31 N.E.3d 763 (Ohio Mun. 2015), 2014 CRB 028725, City of Cleveland v. Castro
|Docket Nº:||: 2014 CRB 028725|
|Citation:||31 N.E.3d 763|
|Opinion Judge:||JUDGE EMANUELLA GROVES.|
|Party Name:||CITY OF CLEVELAND, Plaintiff v. PEDRO CASTRO, Defendant|
|Attorney:||For City of Cleveland: Karyn J. Lynn, Assistant Police Prosecutor. For Pedro Castro, Defendant: Oscar E. Rodriguez, Attorney.|
|Case Date:||March 19, 2015|
|Court:||Municipal Court of Ohio|
The defendant Pedro Castro was charged with aggravated menacing and obstruction of official business, under Cleveland Codified Ordinances (hereinafter " CCO" ) 621.06 and 615.06, respectively. On January 22, 2015, the aggravated menacing charge was dismissed for want of prosecution due to the complaining witness's failure to appear. The defendant was then tried on the charge of obstruction of official business, with Cleveland Police Department Ptl. Tersin testifying. The case was heard and submitted for the court to have an opportunity to research the question whether refusal to submit to a deoxyribonucleic acid (" DNA" ) test pursuant to R.C. 2903.07 constitutes obstruction of official business, in violation of CCO 615.06.
The underlying facts of the case are quite simple. The defendant was arrested for a felony offense as well as a misdemeanor offense of aggravated menacing. Due to the felony charge, the defendant was asked to submit to a DNA test during the booking process as required by R.C. 2901.07(B)(1)(a). The defendant refused to submit to the test. As a result of the refusal, the defendant was charged with obstruction of official business.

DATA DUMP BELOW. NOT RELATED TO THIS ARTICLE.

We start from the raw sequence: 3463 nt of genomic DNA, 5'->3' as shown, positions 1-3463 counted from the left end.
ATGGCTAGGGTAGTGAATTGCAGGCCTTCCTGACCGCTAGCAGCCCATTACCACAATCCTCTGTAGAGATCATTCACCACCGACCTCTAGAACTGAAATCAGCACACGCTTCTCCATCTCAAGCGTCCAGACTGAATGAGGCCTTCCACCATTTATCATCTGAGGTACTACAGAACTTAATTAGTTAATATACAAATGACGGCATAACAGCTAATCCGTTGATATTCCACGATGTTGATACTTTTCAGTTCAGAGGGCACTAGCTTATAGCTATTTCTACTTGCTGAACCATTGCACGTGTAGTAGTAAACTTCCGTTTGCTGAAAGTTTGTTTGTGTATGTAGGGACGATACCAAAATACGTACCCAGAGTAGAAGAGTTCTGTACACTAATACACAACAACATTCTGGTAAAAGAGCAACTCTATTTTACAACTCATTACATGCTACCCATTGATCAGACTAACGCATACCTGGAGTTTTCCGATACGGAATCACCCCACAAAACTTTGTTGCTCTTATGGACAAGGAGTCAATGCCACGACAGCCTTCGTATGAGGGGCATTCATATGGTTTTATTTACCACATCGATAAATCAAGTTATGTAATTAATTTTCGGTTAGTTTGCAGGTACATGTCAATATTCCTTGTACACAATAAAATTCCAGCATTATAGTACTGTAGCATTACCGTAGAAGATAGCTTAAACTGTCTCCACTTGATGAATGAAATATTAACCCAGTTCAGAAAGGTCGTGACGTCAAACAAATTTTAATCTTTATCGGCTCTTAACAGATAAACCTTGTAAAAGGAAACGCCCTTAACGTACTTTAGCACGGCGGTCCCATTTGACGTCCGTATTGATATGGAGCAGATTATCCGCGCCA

Before addressing the obstruction charge, it is important to examine the DNA testing statute. R.C. 2901.07(B)(1)(a) states in pertinent part " ...a person who is eighteen years of age
or older and who is arrested...for a felony offense shall submit to a DNA specimen collection procedure...." Interestingly, the DNA test requirement does not include any prohibition language such as, " No person shall refuse to submit to a DNA test." Additionally, the statute does not include a penalty section. No consequence for failure to comply with the DNA testing requirement is set forth. Failure to comply with the requirement does not constitute an offense. Finally, the DNA testing requirement is placed in the General Provision section of Title 29, " Crimes - Procedure," of the Revised Code.
This court is aware of one other statute that requires a person to submit to a physical...
To continue readingFREE SIGN UP